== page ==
As to the MVP, I believe that Jake Delhomme was far more pivotal than Brady was in keeping this game close. His second half was better than anything that Brady had done all game. His game rating was significantly higher. He had faced a superior defense. Given the fact that he entered this game as a first year starter, he certainly demonstrated that he belongs in this league. While the MVP goes to a member of the winning team, I believe that Delhomme played as well as Brady if not better. In fact, my choice for MVP would have been Deion Branch who collected 10 grabs for 143 yards and 1 touchdown and was pivotal to Brady?s success in this game with several spectacular grabs.

As well, DeShaun Foster, clearly the more agile and quicker back between he and Stephen Davis, should easily be the favorite to start next season. It was a real headscratcher that Carolina did not employ Foster sooner in the game to provide them with another very important dimension. Davis simply does not possess the elusiveness that Foster does. Had they done that much earlier on, as well as deploying some two-back sets, I believe they may have won this game. Then again, perhaps the Patriots pathetic defensive collapse in the second half may never have come about had the game been much closer throughout.

The lame brained personal play of the game was Tom Brady?s very "Bledsoe-like" here-you-take-it throwing up for grabs a very poorly thrown ball off of his back foot as the pressure was coming and resulting in a key interception negating a gimme field goal. The play came midway through the 4th quarter on a 3rd-and-goal at the Panther 9-yard line and negated what would have been an 8-point lead to essentially seal the game and instead reversed the momentum that New England had built up to that point in the game. That single play not only turned the tide of momentum but gave Carolina the onfield emotional "boost" that they needed to threaten down the stretch.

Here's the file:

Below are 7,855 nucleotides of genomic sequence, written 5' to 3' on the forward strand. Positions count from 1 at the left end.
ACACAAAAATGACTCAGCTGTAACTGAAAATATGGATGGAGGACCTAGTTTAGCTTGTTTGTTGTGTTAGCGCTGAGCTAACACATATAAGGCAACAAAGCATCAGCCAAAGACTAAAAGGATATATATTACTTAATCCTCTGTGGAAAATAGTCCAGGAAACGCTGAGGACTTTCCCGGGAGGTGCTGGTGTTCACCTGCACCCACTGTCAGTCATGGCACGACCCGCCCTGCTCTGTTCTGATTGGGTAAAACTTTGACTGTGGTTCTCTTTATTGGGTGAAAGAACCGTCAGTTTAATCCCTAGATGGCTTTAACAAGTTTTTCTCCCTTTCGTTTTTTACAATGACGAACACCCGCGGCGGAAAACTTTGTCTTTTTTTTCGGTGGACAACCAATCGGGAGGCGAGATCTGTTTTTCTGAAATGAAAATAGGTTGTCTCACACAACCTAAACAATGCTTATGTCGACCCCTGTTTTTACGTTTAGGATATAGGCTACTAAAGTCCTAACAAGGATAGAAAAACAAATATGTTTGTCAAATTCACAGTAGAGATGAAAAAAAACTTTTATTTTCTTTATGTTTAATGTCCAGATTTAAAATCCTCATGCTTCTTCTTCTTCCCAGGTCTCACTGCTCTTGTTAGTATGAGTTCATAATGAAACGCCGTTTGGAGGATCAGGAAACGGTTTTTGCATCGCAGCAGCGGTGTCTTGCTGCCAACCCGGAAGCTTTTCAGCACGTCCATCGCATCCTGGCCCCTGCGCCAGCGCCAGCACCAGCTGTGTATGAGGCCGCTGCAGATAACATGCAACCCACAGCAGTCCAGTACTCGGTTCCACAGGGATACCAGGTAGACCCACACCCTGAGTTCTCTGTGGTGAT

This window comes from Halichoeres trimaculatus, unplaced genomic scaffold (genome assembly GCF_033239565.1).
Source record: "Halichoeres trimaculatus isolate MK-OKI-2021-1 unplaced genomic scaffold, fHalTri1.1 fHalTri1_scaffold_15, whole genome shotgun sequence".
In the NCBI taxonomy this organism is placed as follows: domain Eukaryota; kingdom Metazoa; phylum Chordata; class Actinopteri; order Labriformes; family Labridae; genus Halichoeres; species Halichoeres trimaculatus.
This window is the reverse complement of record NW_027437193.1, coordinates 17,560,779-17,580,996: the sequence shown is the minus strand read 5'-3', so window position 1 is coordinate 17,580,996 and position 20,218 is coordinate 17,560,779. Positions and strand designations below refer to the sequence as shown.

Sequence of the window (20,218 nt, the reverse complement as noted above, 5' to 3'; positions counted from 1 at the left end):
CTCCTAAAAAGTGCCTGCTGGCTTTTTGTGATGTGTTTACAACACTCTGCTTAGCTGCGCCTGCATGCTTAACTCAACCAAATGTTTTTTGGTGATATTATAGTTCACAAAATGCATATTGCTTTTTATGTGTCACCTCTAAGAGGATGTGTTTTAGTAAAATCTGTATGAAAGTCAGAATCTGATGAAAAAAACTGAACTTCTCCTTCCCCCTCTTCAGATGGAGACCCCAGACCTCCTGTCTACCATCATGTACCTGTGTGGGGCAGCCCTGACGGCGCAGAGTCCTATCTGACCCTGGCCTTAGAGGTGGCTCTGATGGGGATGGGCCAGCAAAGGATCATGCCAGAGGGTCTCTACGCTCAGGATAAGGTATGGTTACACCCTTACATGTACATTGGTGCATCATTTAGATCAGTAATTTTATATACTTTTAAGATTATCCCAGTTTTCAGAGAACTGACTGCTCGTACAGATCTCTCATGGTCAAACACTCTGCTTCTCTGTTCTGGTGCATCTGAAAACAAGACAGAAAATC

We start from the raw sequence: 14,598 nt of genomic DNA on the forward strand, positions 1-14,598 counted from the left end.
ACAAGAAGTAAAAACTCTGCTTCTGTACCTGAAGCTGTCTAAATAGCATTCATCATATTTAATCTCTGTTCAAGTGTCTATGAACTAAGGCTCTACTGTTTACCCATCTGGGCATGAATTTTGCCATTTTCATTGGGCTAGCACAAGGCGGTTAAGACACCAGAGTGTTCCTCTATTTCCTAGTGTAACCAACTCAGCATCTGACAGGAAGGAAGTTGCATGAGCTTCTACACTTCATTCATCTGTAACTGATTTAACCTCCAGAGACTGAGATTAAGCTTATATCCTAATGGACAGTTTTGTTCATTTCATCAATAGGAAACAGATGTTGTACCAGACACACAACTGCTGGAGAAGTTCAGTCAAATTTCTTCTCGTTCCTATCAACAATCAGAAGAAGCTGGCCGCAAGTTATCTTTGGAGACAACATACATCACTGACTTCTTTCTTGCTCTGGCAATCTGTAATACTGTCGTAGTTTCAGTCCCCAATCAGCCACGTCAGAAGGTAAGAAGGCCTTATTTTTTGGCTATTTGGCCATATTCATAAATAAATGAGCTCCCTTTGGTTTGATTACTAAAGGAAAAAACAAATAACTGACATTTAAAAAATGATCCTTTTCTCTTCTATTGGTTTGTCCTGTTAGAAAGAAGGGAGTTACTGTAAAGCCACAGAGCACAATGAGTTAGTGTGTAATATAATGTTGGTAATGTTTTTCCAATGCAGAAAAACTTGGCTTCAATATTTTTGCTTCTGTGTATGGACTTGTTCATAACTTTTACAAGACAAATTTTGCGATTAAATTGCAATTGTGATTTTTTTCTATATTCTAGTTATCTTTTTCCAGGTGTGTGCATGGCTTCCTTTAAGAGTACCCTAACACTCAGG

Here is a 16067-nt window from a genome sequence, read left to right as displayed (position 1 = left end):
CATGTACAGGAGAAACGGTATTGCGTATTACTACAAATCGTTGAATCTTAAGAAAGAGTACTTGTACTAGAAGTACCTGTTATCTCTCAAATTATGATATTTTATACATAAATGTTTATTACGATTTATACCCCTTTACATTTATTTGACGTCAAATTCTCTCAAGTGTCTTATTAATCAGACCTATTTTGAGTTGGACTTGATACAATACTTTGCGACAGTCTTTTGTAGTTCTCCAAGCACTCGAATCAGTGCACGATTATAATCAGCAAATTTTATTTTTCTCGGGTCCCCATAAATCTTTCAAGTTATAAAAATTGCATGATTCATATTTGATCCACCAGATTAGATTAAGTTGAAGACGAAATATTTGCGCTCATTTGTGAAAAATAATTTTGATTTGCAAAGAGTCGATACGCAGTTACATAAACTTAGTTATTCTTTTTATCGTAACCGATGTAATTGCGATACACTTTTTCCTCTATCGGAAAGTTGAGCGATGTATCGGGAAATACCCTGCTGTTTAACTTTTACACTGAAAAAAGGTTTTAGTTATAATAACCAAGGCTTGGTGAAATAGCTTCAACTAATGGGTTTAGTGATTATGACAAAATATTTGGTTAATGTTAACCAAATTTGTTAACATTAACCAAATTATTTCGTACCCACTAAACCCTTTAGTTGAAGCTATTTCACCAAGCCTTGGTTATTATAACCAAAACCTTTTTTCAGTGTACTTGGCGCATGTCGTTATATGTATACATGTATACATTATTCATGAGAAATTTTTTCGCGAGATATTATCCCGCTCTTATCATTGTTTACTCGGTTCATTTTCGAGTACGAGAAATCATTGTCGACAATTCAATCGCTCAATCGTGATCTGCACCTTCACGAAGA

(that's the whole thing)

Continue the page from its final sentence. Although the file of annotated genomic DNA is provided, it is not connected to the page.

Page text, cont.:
The wagering game total of 38 for this game was shattered with 61, a full 23 points beyond with two missed Vinatieri field goals which would have pushed the total close to double its wagering point. Few called this game correctly as an anticipated defensive matchup turned into an offensive clinic with the league?s 9th and 18th ranked passing offenses coupled with the 7th and 27th ranked rushing offenses going up against the 1st and 10th ranked scoring defenses. It was a shameful display for both defenses. It was certainly the very opposite of what most fans and viewers had expected. I was originally rooting for the Patriots, however, their half-hearted, or no hearted effort on defense and the resulting defensive collapse in the second half in clear efforts "not to lose" the game vice attempting to play Patriot football characterized by tough defense, left me feeling a bit betrayed and empty. In the 4th quarter, simply due to the fact that the Panthers exhibited more heart in the 4th quarter alone than the vaslty more experienced Patriots had all game long, I found myself pulling for the Panthers.

The game itself was very entertaining even in the first quarter where the Pat defense was suffocating to say the least. The game was on the line right down to the very last seconds. As far as football goes, purists have reason to be disappointed, yet the masses should have been perfectly entertained. The Patriots can revel in their win although they may gasp briefly when looking back on this game. Nevertheless, as the modern day dynasty goes, the Patriots seem to have defined it. Given their plethora of early draft picks in this year?s draft, fellow AFC East teams definitely have reason to worry.